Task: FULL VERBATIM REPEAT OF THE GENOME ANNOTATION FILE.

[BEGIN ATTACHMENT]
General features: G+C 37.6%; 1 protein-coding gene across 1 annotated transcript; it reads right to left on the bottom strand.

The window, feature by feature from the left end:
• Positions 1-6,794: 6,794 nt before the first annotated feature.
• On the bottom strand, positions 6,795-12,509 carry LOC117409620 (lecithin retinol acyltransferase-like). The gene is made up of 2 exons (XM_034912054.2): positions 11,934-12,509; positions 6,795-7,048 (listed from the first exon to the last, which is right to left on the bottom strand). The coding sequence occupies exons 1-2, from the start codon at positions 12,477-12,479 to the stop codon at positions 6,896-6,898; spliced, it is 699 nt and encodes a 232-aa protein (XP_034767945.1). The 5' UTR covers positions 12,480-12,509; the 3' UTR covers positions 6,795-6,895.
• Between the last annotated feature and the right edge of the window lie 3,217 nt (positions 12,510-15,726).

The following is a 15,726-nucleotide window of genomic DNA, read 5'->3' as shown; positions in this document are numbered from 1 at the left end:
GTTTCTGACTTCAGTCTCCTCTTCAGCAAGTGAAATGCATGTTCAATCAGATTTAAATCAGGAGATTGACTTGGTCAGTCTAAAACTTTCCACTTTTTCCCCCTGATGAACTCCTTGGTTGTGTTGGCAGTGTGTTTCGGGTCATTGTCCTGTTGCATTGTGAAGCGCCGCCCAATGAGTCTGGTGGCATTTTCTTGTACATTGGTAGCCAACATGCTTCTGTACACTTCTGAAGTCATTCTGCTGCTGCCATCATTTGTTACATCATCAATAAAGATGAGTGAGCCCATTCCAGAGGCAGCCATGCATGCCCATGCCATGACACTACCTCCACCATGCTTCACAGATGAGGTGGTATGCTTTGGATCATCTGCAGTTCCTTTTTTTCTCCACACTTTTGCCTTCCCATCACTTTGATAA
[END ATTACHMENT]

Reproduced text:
General features: G+C 37.6%; 1 protein-coding gene across 1 annotated transcript; it reads right to left on the bottom strand.

The window, feature by feature from the left end:
• Positions 1-6,794: 6,794 nt before the first annotated feature.
• On the bottom strand, positions 6,795-12,509 carry LOC117409620 (lecithin retinol acyltransferase-like). The gene is made up of 2 exons (XM_034912054.2): positions 11,934-12,509; positions 6,795-7,048 (listed from the first exon to the last, which is right to left on the bottom strand). The coding sequence occupies exons 1-2, from the start codon at positions 12,477-12,479 to the stop codon at positions 6,896-6,898; spliced, it is 699 nt and encodes a 232-aa protein (XP_034767945.1). The 5' UTR covers positions 12,480-12,509; the 3' UTR covers positions 6,795-6,895.
• Between the last annotated feature and the right edge of the window lie 3,217 nt (positions 12,510-15,726).

The following is a 15,726-nucleotide window of genomic DNA, read 5'->3' as shown; positions in this document are numbered from 1 at the left end:
GTTTCTGACTTCAGTCTCCTCTTCAGCAAGTGAAATGCATGTTCAATCAGATTTAAATCAGGAGATTGACTTGGTCAGTCTAAAACTTTCCACTTTTTCCCCCTGATGAACTCCTTGGTTGTGTTGGCAGTGTGTTTCGGGTCATTGTCCTGTTGCATTGTGAAGCGCCGCCCAATGAGTCTGGTGGCATTTTCTTGTACATTGGTAGCCAACATGCTTCTGTACACTTCTGAAGTCATTCTGCTGCTGCCATCATTTGTTACATCATCAATAAAGATGAGTGAGCCCATTCCAGAGGCAGCCATGCATGCCCATGCCATGACACTACCTCCACCATGCTTCACAGATGAGGTGGTATGCTTTGGATCATCTGCAGTTCCTTTTTTTCTCCACACTTTTGCCTTCCCATCACTTTGATAA